|135||Theory of Meaning||MacFarlane||TuTh 11-12:30||213 Wheeler|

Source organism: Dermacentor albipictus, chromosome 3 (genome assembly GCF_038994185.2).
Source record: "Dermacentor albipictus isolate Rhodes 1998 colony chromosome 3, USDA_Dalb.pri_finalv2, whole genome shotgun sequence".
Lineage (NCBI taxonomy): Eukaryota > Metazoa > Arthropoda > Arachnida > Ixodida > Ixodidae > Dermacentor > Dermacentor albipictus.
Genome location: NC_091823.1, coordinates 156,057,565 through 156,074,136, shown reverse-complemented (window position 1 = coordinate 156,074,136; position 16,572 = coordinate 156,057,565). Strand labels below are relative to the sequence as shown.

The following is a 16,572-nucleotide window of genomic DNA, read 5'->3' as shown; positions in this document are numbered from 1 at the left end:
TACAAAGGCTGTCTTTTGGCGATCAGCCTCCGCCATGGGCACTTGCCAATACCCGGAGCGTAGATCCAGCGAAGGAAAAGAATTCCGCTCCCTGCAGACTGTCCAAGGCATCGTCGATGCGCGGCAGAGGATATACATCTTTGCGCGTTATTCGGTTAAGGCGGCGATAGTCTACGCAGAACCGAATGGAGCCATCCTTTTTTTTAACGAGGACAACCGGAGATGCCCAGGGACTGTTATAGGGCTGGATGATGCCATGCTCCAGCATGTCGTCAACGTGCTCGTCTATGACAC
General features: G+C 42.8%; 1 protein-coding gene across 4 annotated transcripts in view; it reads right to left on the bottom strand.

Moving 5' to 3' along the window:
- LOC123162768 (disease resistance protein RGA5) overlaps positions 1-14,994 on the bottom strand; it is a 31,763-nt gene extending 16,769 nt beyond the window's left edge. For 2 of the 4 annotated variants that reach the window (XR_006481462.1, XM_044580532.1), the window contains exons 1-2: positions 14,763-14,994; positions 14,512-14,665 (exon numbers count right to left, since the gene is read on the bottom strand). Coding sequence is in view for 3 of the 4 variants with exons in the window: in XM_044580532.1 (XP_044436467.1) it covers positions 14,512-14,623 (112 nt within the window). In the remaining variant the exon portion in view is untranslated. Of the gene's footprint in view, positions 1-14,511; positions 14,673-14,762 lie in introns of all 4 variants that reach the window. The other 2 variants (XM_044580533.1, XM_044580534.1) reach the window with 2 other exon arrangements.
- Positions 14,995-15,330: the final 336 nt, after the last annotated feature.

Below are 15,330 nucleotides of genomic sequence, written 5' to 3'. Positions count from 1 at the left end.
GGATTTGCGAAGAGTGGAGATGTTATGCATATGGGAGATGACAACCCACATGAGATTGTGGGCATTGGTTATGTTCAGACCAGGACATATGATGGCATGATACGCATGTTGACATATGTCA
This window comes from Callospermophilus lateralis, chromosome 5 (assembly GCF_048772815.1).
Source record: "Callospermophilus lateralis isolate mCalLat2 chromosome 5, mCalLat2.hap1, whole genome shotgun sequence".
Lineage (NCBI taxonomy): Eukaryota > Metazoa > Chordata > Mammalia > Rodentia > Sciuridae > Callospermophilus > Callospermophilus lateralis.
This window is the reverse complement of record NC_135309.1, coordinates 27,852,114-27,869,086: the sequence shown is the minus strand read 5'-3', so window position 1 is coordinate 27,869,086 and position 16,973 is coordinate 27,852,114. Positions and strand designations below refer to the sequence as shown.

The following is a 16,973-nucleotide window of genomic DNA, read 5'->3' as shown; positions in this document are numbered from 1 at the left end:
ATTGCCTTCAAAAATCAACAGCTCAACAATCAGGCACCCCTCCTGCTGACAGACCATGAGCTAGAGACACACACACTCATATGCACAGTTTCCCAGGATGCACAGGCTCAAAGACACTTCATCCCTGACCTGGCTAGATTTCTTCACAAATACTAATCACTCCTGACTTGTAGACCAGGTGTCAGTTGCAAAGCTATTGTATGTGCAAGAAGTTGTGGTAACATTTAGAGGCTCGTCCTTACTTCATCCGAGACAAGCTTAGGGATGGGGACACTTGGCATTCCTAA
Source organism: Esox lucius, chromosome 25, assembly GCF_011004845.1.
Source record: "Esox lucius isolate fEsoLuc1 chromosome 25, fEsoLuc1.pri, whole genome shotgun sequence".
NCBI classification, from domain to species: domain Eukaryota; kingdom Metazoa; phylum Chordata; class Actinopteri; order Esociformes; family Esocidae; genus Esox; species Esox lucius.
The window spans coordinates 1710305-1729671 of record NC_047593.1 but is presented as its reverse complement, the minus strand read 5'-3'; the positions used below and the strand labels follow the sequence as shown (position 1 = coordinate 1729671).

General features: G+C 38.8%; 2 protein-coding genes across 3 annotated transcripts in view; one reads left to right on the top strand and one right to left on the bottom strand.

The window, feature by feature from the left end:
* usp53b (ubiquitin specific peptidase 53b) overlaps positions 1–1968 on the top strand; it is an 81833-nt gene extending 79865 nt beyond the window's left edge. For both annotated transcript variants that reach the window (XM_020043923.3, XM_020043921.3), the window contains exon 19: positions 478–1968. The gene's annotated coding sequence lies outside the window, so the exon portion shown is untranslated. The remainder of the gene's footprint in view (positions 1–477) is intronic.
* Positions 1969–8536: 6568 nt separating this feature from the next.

I can’t see the planet Pluto, but just by uttering the words “Pluto is very cold,” I can say something about Pluto, something whose truth or falsity depends on how things are millions of miles from Earth. How is this possible? What gives our words and sentences semantic properties (meaning, reference, truth)? Clearly, the semantic properties of words depend somehow on our thoughts and intentions: but how? And what gives our mental states their semantic properties? Are the meanings of our words and the contents of our mental states determined by what’s going on inside our brains, or do they depend on features of our physical environments of which we may be unaware? Are they determined by how things are now, or do they depend on facts about our history (or even our futures)? Could there be facts about meaning we could only discover by looking in someone’s brain? Are there objective facts about meaning at all? In exploring these and related questions, we will read the work of Quine, Davidson, Grice, Putnam, Dennett, Searle, Burge, Fodor, Dretske, and others. Prerequisite: two previous courses in philosophy.